How Much Is the LLC?
The amount of the credit is 20% of the first $10,000 of qualified education expenses. This comes out to a maximum of $2,000 per return. If there is more than one student in the family, this limit applies in total and not individually to each family member.
For example, if you paid $2,500 for classes for your job and also paid $5,000 toward your dependent child’s college, then you could get a credit in the amount of 20% of $2,500 + $5,000, or $1,500.
As another example, suppose you paid $12,000 in tuition expenses for your spouse and $15,000 in tuition expenses for your dependent child. You can only get 20% of the first $10,000 as a credit despite having two family members who both incurred more than that amount. So, you would be limited to the maximum $2,000 credit.
The nice thing about this credit is that there is no limit on the number of years you can use it. So, any year for which you have paid qualified expenses for a student listed on your tax return, you can use this credit.
What Are the Income Limits for the LLC?
You can only get this credit if your income is below a certain threshold. For the tax year 2019, the credit can be taken by anyone earning less than $58,000 if single or $116,000 if married and filing a joint return.
These numbers are based on your Modified Adjusted Gross Income (MAGI). For most people, your MAGI is the same as your Adjusted Gross Income (AGI), which is your total earned income minus allowable adjustments, such as retirement contributions, alimony payments, student loan interest, and so on. Your MAGI is determined by adding back foreign-earned income and housing exclusions.
If you earn between $58,000 and $68,000 ($116,000 and $136,000 if you file a joint return), the credit is gradually phased out. (If you earn over $68,000 or $136,000, respectively, you do not qualify.) The phaseout works as follows:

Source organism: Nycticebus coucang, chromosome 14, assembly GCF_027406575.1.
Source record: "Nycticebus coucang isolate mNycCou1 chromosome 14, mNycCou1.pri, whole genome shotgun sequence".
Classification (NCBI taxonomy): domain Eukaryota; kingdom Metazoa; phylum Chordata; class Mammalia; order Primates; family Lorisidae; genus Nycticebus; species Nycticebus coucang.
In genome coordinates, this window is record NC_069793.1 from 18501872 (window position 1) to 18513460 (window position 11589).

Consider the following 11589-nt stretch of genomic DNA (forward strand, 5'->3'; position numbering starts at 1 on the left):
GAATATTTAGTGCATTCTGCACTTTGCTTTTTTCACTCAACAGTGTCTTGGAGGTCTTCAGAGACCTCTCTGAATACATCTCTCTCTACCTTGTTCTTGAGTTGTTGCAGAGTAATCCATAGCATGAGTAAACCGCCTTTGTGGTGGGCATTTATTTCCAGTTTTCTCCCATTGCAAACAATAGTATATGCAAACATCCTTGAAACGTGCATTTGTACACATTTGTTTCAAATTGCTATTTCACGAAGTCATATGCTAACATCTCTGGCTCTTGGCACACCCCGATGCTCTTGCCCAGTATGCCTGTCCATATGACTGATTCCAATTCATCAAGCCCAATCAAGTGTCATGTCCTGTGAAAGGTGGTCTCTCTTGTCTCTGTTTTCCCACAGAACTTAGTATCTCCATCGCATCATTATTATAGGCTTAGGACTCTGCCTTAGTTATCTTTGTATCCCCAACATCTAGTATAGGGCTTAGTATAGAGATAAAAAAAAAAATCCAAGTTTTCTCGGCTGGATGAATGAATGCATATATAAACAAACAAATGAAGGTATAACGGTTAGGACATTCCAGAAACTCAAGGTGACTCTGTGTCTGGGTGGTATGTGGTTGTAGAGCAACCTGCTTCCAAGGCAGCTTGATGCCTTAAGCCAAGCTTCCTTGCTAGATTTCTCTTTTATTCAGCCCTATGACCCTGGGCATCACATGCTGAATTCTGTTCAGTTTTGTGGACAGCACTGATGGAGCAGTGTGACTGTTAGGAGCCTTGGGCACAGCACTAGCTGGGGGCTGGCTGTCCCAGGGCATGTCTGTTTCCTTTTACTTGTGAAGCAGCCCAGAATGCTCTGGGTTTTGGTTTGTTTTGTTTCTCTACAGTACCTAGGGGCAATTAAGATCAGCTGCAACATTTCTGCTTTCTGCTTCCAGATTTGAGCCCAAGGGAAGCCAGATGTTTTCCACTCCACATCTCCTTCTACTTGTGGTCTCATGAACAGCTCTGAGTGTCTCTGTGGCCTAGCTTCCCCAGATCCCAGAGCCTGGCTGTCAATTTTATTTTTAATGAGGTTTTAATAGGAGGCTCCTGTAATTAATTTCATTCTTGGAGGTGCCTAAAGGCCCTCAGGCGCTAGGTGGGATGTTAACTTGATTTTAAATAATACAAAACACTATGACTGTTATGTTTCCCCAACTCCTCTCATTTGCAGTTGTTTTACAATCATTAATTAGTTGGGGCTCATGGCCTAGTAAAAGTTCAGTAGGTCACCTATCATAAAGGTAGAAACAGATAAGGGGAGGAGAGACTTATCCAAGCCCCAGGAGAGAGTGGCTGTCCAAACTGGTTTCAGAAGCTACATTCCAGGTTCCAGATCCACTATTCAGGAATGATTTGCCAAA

- If single, take the difference between your MAGI and $58,000 and divide by 10,000.
- If married filing jointly, take the difference between your MAGI and $116,000 and divide by 20,000.
- Multiply the decimal result by the amount of education credit you would have gotten if you made under the limits. This is the amount you qualify for.
How Do You Claim the Credit?
To claim the LLC, the law requires that you or a dependent have received one of the following:
- Form 1098-T (A tax form that most schools mail out by Jan. 31 each year that summarizes what you paid for the previous year)
- A Tuition Statement from the eligible institution
This statement or form will help you figure out your credit. To claim the LLC, you will need to complete Form 8863 and attach it to your Form 1040 or Form 1040-SR when you file your taxes.
Differences Between the LLC and AOTC
In addition to the LLC, there is another education credit called the American Opportunity Tax Credit (AOTC). If you qualify for it, the AOTC usually results in a larger credit.
The AOTC can only be used for the first four years of postsecondary education. The maximum amount of the credit is $2,500 per eligible student, as opposed to $2,000 per return for all students. The income limits for the AOTC are higher, and up to 40% is refundable (meaning that if the amount of the credit is more than your tax burden, you can still receive an additional 40% of the difference).
Note that you cannot claim both credits for the same student in the same year. However, you can claim the AOTC for each qualifying dependent student and then additionally claim the LLC for any other family member’s education expenses that did not qualify for the AOTC.